In presenting its criteria the authors offer a wealth of information about weight loss: how obesity is on the rise, what types of weight-loss programs are available, how to define obesity, how well we maintain weight loss, and what approaches and practices appear to be most successful.

Information about weight-loss programs--their clients, staff qualifications, services, and success rates--necessary to make wise program choices is discussed in detail.

The book examines how client demographics and characteristics--including health status, knowledge of weight-loss issues, and attitude toward weight and body image--affect which programs clients choose, how successful they are likely to be with their choices, and what this means for outcome measurement. Short- and long-term safety consequences of weight loss are discussed as well as clinical assessment of individual patients.

The authors document the health risks of being overweight, summarizing data indicating that even a small weight loss reduces the risk of disease and depression and increases self-esteem. At the same time, weight loss has been associated with some poor outcomes, and the book discusses the implications for program evaluation.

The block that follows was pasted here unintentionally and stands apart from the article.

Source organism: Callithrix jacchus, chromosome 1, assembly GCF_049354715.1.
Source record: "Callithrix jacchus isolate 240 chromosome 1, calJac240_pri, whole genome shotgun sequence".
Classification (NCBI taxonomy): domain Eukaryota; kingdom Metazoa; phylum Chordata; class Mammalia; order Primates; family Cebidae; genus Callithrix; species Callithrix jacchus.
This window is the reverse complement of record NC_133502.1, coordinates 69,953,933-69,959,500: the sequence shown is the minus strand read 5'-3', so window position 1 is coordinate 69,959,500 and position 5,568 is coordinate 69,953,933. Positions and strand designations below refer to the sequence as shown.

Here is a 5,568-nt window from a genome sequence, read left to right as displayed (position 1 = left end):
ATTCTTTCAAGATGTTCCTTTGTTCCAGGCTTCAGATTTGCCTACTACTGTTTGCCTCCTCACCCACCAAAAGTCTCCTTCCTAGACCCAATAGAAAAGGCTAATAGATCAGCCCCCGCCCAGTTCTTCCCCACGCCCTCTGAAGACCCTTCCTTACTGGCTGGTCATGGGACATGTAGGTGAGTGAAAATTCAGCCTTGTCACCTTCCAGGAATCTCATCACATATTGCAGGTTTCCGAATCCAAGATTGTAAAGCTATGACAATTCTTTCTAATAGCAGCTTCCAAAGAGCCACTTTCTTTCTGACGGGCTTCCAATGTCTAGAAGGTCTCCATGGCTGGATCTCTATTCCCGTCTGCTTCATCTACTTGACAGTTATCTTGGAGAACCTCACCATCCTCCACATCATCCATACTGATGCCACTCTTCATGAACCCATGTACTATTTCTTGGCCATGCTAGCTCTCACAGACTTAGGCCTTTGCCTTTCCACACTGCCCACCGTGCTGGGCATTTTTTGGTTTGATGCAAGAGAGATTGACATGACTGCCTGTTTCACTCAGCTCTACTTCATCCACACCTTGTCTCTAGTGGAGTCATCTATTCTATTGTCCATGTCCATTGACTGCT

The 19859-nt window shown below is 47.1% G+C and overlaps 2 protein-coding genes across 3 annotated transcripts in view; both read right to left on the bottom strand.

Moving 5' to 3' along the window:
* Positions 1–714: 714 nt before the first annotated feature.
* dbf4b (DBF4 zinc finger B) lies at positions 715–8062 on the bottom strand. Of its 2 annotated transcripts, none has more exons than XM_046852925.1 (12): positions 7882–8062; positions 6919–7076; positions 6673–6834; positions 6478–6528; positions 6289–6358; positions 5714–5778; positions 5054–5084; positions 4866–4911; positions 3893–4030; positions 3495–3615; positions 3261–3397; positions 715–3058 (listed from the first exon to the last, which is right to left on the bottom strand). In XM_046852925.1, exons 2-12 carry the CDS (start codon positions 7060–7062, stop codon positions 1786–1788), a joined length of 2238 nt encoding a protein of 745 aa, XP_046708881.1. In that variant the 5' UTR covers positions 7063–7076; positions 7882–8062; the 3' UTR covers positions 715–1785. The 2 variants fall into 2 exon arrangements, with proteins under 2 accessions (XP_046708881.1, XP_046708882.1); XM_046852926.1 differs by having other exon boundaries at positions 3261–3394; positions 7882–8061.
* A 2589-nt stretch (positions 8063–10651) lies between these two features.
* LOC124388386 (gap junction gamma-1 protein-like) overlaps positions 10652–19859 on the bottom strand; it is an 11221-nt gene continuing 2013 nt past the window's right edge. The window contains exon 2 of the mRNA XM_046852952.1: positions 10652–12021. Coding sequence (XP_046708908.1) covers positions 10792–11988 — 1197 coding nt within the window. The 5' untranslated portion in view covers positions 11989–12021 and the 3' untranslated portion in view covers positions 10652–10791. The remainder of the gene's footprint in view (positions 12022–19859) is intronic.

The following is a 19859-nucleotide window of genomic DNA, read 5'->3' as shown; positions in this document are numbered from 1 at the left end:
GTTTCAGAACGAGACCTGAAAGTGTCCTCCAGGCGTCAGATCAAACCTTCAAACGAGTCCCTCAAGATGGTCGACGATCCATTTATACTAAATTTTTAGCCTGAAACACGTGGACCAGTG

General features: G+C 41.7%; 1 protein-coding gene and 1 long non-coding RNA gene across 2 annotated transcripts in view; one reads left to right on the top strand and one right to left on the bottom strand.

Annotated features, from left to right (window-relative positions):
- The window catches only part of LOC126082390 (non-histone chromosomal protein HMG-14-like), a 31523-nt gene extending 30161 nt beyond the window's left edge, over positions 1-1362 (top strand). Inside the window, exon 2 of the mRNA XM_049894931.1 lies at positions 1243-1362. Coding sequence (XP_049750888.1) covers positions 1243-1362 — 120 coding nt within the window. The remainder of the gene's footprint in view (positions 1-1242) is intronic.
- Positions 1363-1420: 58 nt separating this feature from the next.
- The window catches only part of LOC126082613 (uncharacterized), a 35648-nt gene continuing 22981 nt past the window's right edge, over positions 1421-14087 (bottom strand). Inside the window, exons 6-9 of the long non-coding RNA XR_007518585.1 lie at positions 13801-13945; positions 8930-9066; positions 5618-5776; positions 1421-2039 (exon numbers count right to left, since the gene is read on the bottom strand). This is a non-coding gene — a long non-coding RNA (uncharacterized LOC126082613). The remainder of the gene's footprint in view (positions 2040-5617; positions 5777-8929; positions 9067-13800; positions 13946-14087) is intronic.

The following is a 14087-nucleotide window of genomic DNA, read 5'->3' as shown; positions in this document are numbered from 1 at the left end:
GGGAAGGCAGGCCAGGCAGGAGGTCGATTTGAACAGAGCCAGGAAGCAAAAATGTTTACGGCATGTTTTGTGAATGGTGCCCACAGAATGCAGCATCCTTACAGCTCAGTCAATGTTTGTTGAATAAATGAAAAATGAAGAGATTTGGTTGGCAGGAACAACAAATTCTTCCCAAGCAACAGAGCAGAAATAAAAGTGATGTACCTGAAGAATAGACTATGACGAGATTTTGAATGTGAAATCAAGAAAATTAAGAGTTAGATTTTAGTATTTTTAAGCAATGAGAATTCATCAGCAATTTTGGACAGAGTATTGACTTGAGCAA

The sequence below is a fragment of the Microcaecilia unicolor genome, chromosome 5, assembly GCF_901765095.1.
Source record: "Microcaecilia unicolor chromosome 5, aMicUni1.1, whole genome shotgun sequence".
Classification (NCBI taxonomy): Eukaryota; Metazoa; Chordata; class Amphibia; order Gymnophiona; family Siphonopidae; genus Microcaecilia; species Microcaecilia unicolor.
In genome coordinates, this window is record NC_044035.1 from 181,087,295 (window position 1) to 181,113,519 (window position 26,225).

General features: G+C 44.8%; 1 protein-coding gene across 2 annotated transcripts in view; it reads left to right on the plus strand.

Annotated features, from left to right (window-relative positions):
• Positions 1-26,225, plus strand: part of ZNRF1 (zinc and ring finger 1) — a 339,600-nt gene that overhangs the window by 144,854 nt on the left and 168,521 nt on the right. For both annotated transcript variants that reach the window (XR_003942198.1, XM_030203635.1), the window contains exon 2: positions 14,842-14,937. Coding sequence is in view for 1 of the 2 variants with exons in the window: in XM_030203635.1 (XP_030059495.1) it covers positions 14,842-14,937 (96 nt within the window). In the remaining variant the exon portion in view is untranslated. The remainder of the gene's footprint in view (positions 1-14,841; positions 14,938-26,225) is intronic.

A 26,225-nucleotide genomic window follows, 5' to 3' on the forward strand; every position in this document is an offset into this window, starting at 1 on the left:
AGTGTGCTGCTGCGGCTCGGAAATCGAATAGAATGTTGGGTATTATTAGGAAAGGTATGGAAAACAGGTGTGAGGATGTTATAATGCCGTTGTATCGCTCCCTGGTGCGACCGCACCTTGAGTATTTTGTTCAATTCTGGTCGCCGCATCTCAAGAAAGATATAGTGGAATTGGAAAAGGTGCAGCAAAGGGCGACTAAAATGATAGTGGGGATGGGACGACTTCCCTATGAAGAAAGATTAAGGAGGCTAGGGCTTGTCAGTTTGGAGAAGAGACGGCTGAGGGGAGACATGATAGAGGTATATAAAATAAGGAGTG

Prevention can be even more important than treatment. In Weighing the Options, programs for population groups, efforts targeted to specific groups at high risk for obesity, and prevention of further weight gain in obese individuals get special attention.

This book provides detailed guidance on how the weight-loss industry can improve its programs to help people be more successful at long-term weight loss. And it provides consumers with tips on selecting a program that will improve their chances of permanently losing excess weight.